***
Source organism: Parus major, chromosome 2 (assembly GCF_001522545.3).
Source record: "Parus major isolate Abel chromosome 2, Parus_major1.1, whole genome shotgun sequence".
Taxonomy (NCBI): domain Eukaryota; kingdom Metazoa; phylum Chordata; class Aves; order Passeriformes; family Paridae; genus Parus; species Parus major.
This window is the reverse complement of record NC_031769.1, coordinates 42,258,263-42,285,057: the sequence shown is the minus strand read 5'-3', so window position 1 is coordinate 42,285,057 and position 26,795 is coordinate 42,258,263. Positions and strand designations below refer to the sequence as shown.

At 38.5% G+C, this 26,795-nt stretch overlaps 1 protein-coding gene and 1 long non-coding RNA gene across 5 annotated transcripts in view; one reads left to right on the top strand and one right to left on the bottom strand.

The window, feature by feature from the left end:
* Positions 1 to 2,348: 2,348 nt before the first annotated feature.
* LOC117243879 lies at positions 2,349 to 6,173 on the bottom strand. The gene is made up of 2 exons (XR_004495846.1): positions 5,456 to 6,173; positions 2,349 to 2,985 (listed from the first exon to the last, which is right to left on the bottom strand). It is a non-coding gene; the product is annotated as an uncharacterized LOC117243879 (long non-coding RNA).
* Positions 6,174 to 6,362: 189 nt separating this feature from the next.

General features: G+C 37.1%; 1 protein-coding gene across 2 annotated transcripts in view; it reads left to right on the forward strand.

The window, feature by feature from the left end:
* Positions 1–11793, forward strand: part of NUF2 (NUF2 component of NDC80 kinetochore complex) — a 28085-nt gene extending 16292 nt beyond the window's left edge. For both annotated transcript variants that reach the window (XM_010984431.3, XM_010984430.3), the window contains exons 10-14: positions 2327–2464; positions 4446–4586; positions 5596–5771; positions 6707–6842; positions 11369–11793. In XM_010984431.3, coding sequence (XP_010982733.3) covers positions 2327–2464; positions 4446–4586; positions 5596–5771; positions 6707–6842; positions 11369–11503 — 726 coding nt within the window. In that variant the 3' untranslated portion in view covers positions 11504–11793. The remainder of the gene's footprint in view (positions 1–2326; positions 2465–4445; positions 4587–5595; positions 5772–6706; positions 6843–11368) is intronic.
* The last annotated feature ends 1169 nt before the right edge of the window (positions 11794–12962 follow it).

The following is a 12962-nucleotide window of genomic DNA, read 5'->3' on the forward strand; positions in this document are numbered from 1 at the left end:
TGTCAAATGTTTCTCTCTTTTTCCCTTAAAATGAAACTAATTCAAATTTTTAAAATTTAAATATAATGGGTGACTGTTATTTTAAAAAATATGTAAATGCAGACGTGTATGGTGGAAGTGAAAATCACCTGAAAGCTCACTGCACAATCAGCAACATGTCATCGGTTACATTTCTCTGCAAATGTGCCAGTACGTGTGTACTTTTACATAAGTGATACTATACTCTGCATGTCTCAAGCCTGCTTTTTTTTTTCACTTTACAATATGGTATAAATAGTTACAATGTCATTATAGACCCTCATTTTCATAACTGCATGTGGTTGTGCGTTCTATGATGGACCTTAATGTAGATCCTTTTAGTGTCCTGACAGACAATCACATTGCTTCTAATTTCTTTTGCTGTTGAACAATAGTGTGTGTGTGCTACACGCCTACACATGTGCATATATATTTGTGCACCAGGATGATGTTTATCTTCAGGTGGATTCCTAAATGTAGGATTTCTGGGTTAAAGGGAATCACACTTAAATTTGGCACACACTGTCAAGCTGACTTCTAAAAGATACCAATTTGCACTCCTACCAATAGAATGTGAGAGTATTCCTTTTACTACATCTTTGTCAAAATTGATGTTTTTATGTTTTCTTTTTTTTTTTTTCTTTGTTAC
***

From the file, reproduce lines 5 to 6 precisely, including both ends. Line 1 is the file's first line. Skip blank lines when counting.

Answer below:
At 38.5% G+C, this 26,795-nt stretch overlaps 1 protein-coding gene and 1 long non-coding RNA gene across 5 annotated transcripts in view; one reads left to right on the top strand and one right to left on the bottom strand.

The window, feature by feature from the left end: